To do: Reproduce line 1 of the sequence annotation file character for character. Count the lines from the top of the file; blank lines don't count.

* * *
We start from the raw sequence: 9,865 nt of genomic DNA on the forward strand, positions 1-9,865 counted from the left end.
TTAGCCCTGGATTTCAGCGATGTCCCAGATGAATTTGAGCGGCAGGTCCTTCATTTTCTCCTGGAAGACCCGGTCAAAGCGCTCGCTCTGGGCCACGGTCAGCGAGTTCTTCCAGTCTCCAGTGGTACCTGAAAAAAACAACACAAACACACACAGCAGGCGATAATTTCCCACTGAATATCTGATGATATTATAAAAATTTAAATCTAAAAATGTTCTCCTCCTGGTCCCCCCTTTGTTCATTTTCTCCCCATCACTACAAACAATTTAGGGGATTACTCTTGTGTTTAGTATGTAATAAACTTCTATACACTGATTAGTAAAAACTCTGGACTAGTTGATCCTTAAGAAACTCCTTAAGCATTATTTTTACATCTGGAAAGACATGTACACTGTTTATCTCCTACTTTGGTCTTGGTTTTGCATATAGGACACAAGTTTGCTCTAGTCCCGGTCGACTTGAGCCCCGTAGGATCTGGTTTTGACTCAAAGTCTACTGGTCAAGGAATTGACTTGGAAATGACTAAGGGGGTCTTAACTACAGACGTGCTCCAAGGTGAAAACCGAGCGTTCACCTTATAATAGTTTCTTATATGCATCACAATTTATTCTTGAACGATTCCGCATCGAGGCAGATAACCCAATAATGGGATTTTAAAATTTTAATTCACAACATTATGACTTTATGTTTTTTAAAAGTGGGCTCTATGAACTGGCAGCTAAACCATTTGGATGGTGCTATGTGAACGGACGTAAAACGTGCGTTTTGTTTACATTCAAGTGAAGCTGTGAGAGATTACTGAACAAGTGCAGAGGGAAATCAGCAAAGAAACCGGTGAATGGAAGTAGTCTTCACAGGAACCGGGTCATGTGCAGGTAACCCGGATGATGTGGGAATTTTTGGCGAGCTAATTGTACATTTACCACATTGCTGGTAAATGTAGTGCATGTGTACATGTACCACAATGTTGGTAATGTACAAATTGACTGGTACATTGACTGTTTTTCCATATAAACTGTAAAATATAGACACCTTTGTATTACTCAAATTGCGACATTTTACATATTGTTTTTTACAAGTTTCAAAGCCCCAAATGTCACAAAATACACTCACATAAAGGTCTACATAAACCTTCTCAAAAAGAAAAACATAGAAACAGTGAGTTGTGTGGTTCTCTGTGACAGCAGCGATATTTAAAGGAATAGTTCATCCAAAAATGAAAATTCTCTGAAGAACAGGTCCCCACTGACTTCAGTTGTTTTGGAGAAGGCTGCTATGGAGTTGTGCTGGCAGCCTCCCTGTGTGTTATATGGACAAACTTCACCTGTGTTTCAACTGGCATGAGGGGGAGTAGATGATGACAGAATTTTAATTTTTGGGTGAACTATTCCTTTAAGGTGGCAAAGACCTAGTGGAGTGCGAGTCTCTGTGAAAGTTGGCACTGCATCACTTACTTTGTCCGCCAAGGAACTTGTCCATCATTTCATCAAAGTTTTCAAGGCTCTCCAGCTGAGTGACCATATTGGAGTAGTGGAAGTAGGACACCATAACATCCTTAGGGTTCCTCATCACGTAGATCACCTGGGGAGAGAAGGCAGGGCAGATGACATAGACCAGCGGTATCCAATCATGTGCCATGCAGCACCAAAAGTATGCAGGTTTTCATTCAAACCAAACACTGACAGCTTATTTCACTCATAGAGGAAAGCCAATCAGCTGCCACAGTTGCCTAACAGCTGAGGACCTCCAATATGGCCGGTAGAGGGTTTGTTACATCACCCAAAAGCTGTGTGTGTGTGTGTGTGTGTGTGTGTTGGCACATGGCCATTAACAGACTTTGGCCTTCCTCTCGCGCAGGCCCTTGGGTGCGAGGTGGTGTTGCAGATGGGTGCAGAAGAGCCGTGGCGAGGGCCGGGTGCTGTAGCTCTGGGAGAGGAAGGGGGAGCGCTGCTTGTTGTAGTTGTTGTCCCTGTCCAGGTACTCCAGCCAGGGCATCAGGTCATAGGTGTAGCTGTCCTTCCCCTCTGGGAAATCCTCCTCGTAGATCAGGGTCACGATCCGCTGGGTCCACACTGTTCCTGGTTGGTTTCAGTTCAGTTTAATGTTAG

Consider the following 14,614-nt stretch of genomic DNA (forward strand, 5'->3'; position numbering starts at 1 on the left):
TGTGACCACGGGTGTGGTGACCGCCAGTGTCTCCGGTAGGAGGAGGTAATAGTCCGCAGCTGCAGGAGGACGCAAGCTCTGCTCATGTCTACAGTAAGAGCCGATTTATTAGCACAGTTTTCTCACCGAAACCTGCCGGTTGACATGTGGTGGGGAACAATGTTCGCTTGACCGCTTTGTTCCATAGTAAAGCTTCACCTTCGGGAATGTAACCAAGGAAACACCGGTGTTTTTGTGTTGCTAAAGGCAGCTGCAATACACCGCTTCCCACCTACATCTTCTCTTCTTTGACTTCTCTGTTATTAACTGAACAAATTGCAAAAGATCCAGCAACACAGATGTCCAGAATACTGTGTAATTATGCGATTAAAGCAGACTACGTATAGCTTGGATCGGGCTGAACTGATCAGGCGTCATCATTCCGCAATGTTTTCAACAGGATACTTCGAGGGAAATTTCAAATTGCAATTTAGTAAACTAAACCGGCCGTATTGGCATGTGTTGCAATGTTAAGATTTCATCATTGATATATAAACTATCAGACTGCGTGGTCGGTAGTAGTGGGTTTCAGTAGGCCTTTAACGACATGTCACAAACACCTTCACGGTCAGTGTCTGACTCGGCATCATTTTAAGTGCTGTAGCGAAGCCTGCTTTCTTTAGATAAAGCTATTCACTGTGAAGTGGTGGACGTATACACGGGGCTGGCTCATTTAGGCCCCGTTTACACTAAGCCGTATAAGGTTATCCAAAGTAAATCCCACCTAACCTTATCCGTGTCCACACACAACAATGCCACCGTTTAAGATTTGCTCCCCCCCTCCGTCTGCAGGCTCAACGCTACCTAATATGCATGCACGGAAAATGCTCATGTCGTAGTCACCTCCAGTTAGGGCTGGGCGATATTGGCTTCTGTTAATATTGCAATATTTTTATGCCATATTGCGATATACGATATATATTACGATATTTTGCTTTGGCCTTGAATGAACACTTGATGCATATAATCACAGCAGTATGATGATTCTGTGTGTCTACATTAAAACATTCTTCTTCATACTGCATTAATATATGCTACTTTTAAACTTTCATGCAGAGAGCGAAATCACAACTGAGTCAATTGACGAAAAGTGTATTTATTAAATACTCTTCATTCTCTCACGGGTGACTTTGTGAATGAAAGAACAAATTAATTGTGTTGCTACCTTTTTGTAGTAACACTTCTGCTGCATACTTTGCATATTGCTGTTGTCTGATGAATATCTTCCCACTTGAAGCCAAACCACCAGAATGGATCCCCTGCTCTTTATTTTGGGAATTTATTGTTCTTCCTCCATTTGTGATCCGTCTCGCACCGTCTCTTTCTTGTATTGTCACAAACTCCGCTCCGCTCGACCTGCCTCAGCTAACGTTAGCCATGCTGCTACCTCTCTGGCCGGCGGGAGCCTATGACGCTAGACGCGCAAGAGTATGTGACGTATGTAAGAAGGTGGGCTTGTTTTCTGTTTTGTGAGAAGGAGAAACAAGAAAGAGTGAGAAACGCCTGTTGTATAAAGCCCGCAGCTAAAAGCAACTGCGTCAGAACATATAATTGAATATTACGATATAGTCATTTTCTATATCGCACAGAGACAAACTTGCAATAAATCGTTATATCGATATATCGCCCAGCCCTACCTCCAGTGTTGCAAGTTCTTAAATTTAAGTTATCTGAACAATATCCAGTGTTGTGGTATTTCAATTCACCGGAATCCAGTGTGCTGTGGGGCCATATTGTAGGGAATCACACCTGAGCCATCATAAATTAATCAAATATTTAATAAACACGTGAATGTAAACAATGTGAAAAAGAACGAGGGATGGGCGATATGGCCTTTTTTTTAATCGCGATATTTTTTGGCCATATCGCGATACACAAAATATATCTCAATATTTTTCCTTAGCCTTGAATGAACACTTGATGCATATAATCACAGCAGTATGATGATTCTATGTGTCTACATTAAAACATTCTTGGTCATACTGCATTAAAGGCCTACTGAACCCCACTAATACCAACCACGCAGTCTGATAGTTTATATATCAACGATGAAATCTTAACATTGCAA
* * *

We start from the raw sequence: 9,865 nt of genomic DNA on the forward strand, positions 1-9,865 counted from the left end.